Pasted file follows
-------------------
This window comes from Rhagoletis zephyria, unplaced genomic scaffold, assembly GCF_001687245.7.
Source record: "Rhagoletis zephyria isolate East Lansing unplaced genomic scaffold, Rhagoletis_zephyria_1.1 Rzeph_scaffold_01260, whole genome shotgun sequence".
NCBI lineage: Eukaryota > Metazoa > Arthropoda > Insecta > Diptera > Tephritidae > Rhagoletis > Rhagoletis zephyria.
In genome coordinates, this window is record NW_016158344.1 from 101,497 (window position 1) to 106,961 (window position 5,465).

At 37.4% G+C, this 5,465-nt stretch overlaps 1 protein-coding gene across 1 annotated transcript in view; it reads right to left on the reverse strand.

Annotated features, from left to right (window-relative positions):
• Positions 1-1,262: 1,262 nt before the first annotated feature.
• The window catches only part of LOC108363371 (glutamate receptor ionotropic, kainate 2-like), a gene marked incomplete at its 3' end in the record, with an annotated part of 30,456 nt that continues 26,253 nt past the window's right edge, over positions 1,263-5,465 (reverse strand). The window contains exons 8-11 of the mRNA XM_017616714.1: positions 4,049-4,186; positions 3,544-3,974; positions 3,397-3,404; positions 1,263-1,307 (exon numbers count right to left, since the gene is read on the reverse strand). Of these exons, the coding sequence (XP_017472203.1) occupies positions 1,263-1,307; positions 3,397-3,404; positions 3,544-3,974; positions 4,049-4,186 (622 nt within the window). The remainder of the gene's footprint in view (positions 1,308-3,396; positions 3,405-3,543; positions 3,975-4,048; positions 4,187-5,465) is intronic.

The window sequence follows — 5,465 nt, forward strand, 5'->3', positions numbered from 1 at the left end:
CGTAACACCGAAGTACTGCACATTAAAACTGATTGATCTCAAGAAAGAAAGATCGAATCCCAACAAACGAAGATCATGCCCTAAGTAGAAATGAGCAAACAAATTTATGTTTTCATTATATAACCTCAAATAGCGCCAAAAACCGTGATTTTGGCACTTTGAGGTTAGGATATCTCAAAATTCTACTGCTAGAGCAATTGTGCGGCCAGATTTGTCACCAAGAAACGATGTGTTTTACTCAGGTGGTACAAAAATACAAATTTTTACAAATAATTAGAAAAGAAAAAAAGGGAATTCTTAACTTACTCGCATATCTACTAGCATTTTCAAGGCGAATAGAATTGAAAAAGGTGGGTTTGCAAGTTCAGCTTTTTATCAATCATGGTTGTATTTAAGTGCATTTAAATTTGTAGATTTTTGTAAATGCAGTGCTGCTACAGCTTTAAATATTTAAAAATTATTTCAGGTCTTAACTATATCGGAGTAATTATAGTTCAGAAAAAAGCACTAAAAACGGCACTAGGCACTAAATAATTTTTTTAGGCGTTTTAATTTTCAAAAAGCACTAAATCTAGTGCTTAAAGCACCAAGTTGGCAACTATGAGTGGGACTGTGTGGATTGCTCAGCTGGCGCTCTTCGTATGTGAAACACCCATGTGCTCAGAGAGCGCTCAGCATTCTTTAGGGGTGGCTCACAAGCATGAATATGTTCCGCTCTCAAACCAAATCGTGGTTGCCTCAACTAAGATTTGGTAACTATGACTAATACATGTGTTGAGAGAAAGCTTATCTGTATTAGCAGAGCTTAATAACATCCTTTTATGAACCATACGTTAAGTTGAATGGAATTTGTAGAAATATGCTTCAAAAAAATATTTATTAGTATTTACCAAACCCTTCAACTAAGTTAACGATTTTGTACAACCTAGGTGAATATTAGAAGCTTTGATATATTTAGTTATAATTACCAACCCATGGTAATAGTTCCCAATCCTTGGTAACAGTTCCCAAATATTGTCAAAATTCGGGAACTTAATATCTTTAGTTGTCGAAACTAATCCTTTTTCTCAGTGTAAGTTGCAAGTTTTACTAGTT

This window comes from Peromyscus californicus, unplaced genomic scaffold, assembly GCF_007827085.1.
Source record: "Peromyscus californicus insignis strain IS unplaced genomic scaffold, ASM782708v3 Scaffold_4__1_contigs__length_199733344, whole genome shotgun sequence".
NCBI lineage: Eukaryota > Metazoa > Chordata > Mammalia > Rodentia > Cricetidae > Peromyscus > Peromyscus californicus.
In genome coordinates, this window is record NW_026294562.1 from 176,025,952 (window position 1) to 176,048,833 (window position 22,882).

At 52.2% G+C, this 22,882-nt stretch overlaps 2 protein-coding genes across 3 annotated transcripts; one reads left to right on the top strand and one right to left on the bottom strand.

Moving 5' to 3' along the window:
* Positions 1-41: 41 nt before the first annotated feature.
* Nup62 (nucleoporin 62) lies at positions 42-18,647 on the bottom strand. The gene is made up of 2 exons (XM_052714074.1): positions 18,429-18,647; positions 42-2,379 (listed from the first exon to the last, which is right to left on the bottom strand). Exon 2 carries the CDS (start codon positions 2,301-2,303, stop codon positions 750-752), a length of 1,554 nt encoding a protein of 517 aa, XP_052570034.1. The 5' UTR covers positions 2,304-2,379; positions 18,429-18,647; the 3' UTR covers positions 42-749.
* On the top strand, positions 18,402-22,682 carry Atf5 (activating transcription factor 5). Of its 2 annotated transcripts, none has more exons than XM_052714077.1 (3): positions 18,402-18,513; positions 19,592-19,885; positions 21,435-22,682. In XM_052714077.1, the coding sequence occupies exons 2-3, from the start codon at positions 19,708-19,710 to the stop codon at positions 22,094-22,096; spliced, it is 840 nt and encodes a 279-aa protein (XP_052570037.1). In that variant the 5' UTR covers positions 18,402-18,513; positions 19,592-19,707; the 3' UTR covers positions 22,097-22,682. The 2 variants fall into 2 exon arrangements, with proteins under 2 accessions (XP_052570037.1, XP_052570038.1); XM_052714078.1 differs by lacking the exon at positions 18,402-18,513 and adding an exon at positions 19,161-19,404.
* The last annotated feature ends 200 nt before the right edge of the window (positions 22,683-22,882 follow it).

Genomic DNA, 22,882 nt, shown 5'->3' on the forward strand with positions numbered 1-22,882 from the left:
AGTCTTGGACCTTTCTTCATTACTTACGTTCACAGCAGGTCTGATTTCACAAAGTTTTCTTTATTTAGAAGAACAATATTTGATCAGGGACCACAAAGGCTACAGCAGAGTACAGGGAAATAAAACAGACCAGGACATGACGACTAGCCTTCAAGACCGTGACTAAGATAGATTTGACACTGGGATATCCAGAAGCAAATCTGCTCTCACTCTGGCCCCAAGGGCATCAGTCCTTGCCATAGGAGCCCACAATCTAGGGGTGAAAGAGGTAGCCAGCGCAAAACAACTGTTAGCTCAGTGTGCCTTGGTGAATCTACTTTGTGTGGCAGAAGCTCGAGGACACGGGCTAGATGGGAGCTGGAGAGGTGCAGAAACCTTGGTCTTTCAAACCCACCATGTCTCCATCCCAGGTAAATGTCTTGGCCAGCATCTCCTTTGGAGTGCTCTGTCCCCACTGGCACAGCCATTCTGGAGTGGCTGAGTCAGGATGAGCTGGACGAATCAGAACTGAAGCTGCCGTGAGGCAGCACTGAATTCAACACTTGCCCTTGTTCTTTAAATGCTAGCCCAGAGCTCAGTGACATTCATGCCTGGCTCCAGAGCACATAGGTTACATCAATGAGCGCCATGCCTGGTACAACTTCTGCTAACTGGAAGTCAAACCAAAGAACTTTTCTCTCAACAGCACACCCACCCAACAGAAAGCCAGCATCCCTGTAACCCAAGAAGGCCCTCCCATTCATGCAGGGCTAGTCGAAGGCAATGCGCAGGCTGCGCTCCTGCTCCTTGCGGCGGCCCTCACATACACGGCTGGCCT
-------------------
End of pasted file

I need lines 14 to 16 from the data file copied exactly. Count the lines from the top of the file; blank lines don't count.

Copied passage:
In genome coordinates, this window is record NW_026294562.1 from 176,025,952 (window position 1) to 176,048,833 (window position 22,882).

At 52.2% G+C, this 22,882-nt stretch overlaps 2 protein-coding genes across 3 annotated transcripts; one reads left to right on the top strand and one right to left on the bottom strand.

Moving 5' to 3' along the window: